However, it takes credible work and working with credible people to achieve credibility- standing and being counted among forces with an agenda for Ethiopia. Any thing short of this is irrelevant. The slogan (“an independent Oromia or death… even for a single day”) is music to Woyané ears. The communiqué confirms that the OLF has not moved forward an inch. In a nutshell, if secession were perforce to take place it is those who issued the communiqué, not the Tigré, who should be worried. The latter will not be alone in the event that such a development occurs; in fact, it will be a moment of joy for them. The extent to which the toiling masses of Tigray are under the tight control of Woyané cadres and security networks is nevertheless becoming apparent. This would mean that others, too, will be relieved of the need to count on a daily basis the number of various language speaking neighbors to work out the balance of forces, in their pursuit to escape from concerns generated by the kind of public upheaval we witnessed in April 2001 (an upheaval that particularly targeted Woyané interests).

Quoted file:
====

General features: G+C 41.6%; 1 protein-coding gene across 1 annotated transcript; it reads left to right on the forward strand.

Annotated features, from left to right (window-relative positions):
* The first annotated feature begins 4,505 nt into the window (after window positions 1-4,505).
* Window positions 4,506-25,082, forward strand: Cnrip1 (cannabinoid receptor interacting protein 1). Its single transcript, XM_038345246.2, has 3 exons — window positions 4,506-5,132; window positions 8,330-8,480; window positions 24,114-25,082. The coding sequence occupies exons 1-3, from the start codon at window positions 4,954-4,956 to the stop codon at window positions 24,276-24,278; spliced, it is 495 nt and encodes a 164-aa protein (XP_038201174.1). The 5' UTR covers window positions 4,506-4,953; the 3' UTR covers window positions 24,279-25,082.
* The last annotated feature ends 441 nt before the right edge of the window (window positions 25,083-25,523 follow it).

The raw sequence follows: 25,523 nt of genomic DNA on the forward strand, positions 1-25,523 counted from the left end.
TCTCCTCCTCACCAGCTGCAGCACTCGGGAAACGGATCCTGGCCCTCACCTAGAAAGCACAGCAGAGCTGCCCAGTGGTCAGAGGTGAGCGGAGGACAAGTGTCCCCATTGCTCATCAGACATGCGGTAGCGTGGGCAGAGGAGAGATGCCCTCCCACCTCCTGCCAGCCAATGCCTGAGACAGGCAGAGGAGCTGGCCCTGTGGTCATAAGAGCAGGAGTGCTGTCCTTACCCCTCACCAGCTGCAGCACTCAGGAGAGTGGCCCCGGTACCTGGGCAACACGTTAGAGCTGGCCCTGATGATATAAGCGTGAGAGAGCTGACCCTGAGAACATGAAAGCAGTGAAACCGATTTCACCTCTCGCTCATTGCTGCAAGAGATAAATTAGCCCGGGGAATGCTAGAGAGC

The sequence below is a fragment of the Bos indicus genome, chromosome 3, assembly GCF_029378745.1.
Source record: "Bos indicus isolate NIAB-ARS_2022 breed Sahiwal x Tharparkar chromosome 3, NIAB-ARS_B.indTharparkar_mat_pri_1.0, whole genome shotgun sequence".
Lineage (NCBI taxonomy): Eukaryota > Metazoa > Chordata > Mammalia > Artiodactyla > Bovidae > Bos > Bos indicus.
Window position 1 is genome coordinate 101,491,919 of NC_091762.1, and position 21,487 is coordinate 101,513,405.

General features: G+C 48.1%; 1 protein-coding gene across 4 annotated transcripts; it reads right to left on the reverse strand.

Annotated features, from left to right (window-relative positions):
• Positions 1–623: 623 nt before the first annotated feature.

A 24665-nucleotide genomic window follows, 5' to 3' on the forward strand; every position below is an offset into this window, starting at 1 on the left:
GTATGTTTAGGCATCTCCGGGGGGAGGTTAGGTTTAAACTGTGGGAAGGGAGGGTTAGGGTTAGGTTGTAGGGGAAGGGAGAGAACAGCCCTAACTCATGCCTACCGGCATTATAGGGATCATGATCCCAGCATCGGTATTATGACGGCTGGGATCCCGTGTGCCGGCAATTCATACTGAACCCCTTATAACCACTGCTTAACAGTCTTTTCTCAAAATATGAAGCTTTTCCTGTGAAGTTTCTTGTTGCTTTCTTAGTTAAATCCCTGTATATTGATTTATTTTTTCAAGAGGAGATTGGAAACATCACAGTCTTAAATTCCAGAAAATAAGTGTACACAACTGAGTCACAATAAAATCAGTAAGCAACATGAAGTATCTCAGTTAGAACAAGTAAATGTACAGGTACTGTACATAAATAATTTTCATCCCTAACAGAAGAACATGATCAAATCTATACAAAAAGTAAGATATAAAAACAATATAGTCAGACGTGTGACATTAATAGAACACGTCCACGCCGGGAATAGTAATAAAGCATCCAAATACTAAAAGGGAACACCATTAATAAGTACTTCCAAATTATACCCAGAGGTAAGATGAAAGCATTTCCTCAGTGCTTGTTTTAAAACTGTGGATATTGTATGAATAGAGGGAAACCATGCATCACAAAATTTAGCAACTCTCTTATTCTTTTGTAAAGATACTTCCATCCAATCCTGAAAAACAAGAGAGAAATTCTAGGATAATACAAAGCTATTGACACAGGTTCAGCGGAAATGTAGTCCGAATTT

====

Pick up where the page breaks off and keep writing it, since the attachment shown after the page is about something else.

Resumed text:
TPLF appointees are challenging us to become rebels á la Woyané and seek protection in the forests, not only because the cities have turned into a forest as far as they are concerned due to their lack of public support, but also for the tactical reason that it becomes easier for them to identify their number one enemies. Whenever you make a remark that angers Ethiopians, they breathe a sigh of relief and are seized with a sense of victory, for that proves to them that you are travelling on the road they have paved. It is apparent to them that they prefer to form a united front to offer their condolences to all those mentioned above in the event of a successful secession rather than showing genuine empathy to the latter. This is certain to happen because it is inevitable that every one will join in a common effort on the issue. But so long as it can maintain their alliance, the Woyané are the major beneficiary of a tumultuous situation, though temporarily.